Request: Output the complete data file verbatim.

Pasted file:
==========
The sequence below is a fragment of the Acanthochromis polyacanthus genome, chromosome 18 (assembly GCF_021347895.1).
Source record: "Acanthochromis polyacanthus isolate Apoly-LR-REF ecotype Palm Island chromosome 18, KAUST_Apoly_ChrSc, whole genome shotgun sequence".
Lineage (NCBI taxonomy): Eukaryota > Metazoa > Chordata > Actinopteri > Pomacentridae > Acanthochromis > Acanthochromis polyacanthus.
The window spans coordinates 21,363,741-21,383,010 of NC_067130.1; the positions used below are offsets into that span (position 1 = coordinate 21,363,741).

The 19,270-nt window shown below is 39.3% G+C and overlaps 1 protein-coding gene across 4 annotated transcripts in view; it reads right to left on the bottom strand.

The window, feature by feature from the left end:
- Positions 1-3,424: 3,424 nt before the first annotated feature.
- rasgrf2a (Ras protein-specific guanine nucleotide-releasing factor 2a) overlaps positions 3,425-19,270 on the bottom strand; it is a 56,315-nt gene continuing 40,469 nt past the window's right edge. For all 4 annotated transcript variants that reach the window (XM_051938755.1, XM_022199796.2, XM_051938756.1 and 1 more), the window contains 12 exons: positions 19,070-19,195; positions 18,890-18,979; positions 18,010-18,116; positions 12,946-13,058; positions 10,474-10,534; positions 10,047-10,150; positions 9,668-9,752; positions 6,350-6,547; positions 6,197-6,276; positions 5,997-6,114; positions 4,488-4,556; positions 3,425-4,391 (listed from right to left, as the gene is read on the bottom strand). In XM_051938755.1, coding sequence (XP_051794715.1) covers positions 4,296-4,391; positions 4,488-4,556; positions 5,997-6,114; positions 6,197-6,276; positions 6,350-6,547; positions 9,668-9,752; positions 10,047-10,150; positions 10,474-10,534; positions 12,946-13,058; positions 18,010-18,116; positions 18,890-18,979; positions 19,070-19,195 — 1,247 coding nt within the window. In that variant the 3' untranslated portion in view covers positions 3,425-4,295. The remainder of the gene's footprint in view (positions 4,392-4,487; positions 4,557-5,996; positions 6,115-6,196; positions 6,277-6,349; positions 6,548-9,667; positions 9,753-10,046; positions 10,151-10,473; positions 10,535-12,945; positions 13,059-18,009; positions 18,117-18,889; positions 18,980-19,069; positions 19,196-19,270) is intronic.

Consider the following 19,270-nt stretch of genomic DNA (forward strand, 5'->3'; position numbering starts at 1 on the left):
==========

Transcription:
The sequence below is a fragment of the Acanthochromis polyacanthus genome, chromosome 18 (assembly GCF_021347895.1).
Source record: "Acanthochromis polyacanthus isolate Apoly-LR-REF ecotype Palm Island chromosome 18, KAUST_Apoly_ChrSc, whole genome shotgun sequence".
Lineage (NCBI taxonomy): Eukaryota > Metazoa > Chordata > Actinopteri > Pomacentridae > Acanthochromis > Acanthochromis polyacanthus.
The window spans coordinates 21,363,741-21,383,010 of NC_067130.1; the positions used below are offsets into that span (position 1 = coordinate 21,363,741).

The 19,270-nt window shown below is 39.3% G+C and overlaps 1 protein-coding gene across 4 annotated transcripts in view; it reads right to left on the bottom strand.

The window, feature by feature from the left end:
- Positions 1-3,424: 3,424 nt before the first annotated feature.
- rasgrf2a (Ras protein-specific guanine nucleotide-releasing factor 2a) overlaps positions 3,425-19,270 on the bottom strand; it is a 56,315-nt gene continuing 40,469 nt past the window's right edge. For all 4 annotated transcript variants that reach the window (XM_051938755.1, XM_022199796.2, XM_051938756.1 and 1 more), the window contains 12 exons: positions 19,070-19,195; positions 18,890-18,979; positions 18,010-18,116; positions 12,946-13,058; positions 10,474-10,534; positions 10,047-10,150; positions 9,668-9,752; positions 6,350-6,547; positions 6,197-6,276; positions 5,997-6,114; positions 4,488-4,556; positions 3,425-4,391 (listed from right to left, as the gene is read on the bottom strand). In XM_051938755.1, coding sequence (XP_051794715.1) covers positions 4,296-4,391; positions 4,488-4,556; positions 5,997-6,114; positions 6,197-6,276; positions 6,350-6,547; positions 9,668-9,752; positions 10,047-10,150; positions 10,474-10,534; positions 12,946-13,058; positions 18,010-18,116; positions 18,890-18,979; positions 19,070-19,195 — 1,247 coding nt within the window. In that variant the 3' untranslated portion in view covers positions 3,425-4,295. The remainder of the gene's footprint in view (positions 4,392-4,487; positions 4,557-5,996; positions 6,115-6,196; positions 6,277-6,349; positions 6,548-9,667; positions 9,753-10,046; positions 10,151-10,473; positions 10,535-12,945; positions 13,059-18,009; positions 18,117-18,889; positions 18,980-19,069; positions 19,196-19,270) is intronic.

Consider the following 19,270-nt stretch of genomic DNA (forward strand, 5'->3'; position numbering starts at 1 on the left):